Israeli Economy Rebounds in Third Quarter Thanks to Exports, Consumer Spending

Government says GDP grew at preliminary 2.5% rate, up from 0.2% in second quarter.

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People walking past a women's clothes store's "mid-season sale" at the Azrieli Mall, Tel Aviv, September 2015.
A mid-season sale at a women's clothing store at the Azrieli Mall, Tel Aviv, September 2015.Credit: Eyal Toueg

Israeli economic growth recovered in the third quarter after a weak first six months, growing by an annualized 2.5% as consumer spending, exports and investment rebounded, the Central Bureau of Statistics reported Monday.

The preliminary rate marked a sharp acceleration from 0.2% in the second quarter and a 2% rate in the first, although it remains far below the 4-5% range economists say it could be growing at. Business sector GDP, which excludes the government, showed an even sharper turnaround, expanding at a 2.7% rate in the third quarter, after contracting 0.9% in the second.

The third-quarter growth rate matched the consensus economists’ forecast in a Reuters poll. The statistics bureau has previously forecast that the economy would grow 2.5% this year, slightly down on 2014’s 2.6%.

The Finance Ministry and Bank of Israel are likely to be encouraged by the latest data. In September, both lowered their growth estimates to 2.6% from a previous range of 2.9-3%.

The treasury is counting on 3% growth next year to make its 2016 budget meet spending and deficit forecasts. While tax revenues have been growing strongly this year, the sluggish economic growth was causing some economists to doubt whether the pace could be sustained for long.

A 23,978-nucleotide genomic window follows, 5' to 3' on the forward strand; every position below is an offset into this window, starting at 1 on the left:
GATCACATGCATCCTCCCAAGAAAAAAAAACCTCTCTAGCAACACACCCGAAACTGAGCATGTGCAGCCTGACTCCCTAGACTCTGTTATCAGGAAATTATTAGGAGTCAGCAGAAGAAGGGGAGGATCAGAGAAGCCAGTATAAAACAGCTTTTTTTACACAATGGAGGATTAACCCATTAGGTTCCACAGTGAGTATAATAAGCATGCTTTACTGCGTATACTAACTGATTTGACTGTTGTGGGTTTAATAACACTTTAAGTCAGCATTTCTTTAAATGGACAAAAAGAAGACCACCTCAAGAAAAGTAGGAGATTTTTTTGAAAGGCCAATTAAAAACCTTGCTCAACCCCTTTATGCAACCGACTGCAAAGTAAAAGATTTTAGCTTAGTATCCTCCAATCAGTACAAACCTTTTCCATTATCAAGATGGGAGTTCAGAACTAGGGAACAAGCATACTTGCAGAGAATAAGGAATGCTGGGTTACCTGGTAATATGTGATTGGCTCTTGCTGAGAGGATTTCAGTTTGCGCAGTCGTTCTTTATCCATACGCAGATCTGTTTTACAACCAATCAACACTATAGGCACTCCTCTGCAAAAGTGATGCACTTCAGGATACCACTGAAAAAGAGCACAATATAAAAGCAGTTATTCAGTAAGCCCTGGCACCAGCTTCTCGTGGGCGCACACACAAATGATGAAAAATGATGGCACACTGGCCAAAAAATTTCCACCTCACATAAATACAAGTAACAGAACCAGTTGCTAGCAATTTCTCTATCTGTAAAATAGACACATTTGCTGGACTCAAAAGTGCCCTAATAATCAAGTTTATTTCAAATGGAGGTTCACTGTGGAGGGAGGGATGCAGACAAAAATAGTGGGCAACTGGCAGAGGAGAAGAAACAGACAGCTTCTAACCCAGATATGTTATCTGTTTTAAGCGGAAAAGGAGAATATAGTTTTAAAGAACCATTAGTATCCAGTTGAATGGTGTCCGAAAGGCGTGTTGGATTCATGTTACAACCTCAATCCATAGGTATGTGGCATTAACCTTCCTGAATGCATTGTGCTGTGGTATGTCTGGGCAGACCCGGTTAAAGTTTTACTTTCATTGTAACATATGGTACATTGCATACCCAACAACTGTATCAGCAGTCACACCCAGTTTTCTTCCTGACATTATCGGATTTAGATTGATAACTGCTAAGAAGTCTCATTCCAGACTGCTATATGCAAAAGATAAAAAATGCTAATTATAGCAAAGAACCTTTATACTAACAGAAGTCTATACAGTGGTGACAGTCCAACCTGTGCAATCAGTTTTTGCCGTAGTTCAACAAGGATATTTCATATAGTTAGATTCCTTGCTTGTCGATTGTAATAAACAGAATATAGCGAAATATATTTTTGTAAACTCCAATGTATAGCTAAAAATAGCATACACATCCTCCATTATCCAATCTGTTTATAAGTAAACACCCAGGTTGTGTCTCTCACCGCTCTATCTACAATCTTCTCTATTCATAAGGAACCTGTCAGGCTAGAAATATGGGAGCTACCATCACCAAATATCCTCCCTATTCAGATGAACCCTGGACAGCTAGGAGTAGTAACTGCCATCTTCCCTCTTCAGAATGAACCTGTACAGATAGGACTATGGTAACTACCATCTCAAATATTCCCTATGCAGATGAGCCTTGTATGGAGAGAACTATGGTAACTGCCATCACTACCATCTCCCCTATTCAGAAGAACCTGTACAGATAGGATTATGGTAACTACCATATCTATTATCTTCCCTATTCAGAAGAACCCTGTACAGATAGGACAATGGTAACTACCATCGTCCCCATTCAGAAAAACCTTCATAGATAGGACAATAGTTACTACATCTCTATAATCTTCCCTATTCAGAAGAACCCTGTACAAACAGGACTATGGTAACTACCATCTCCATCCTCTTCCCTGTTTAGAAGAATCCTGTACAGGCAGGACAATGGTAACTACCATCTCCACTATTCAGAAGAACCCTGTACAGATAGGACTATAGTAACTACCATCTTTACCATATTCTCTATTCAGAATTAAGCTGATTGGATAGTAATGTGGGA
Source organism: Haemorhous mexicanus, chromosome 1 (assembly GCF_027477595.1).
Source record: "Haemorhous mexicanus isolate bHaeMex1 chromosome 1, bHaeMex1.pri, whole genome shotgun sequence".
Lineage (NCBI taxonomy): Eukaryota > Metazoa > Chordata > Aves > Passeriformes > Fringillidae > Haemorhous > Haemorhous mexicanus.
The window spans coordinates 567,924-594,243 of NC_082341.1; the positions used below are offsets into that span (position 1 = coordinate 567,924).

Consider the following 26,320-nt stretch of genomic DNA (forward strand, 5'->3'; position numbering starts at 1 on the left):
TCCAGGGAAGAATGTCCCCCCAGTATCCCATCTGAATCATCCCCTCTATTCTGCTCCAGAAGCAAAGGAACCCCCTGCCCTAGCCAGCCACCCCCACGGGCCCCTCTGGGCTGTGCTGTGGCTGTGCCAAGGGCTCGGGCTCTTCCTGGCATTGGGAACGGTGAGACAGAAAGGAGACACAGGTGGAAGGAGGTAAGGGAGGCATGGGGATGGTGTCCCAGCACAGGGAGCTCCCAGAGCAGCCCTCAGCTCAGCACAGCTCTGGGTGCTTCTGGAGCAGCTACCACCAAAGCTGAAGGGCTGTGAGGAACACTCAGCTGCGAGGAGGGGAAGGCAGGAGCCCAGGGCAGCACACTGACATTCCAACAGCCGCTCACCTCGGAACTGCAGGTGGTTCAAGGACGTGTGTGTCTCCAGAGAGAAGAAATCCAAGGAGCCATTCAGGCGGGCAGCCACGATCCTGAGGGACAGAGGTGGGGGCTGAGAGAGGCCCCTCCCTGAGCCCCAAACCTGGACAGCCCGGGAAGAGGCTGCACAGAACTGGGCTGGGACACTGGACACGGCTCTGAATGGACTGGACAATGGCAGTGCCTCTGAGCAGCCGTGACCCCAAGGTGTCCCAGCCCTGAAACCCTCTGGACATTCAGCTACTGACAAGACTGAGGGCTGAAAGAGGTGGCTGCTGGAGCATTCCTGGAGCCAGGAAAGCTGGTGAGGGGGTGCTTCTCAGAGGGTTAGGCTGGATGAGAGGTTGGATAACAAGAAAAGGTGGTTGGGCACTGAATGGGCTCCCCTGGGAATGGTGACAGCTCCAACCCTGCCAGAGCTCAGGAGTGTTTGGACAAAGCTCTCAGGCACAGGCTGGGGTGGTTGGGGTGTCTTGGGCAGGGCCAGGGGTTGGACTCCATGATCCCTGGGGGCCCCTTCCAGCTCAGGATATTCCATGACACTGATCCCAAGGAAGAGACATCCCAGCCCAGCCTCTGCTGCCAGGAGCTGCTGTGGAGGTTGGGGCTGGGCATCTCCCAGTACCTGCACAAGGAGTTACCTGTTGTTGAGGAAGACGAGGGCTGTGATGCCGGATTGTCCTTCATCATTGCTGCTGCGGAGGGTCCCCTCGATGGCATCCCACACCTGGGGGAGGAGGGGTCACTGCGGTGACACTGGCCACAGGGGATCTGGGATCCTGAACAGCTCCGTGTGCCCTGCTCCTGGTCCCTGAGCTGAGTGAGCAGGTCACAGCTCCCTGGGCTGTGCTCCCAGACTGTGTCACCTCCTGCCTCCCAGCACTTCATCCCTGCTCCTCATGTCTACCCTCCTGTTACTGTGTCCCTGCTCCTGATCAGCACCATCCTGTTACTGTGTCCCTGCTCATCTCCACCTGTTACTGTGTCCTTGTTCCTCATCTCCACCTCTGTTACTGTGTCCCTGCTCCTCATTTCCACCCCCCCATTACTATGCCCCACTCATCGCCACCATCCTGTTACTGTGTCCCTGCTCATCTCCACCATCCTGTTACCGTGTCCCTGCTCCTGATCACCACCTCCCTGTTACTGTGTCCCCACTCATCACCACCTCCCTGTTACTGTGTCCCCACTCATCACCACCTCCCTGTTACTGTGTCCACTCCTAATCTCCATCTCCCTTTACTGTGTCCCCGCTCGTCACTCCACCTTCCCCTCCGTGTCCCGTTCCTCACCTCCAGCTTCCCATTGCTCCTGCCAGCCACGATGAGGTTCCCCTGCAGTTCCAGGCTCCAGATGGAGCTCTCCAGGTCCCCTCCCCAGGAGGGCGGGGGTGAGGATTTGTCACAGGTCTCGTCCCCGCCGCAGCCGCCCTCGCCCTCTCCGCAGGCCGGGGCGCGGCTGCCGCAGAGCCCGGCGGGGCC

Meanwhile, at the Bank of Israel, policy makers have hesitated to cut the base lending rate below its record low 0.1% or use unconventional policy measures, even though growth was slowing and inflation negative. The GDP data wasn’t the only piece of good news the bank got this week: a 0.1% rise in consumer prices was the first increase in two months.

The central bank has downplayed both, saying weak growth has been due to largely temporary factors, while the negative inflation stems from falling commodity prices and lower costs in the economy, rather than a drop in consumer demand.

Consumer spending, which had been the economy’s main growth amid slowing exports, rebounded in the third quarter to 2.4%, from an anemic 1.5% in the second. Still, consumer spending had been growing at a quarterly rate of 6-7% from the second quarter of 2014 through the first quarter of this year.

Exports of goods and services, which account for as much as 40% of the economy, grew at a 4.4% rate in the quarter, after two quarters of sharp declines. Not including exports of polished diamonds and startup companies, the turnaround was even more dramatic – an annualized increase of 9.7% versus declines of 11.4% and 4.7% in the two previous quarters, the statistics bureau said.

Investment in fixed assets, which had been weighing on the economy, also showed improvement, the bureau figures showed. They rose at a 0.7% rate in the third quarter, led by a 1.7% increase in residential construction. Investment in machinery and equipment was up by a smaller 0.7%, but that was also an improvement after two quarters of big declines.

Government spending rose 1.6% after falling in the first half of the year. Imports of goods and services were down 0.2%, extending a 7% decline in the second quarter. But discounting defense imports, ships, aircraft and diamonds, imports showed a modest 1.3% annualized gain for the three months.

Reuters contributed to this report.

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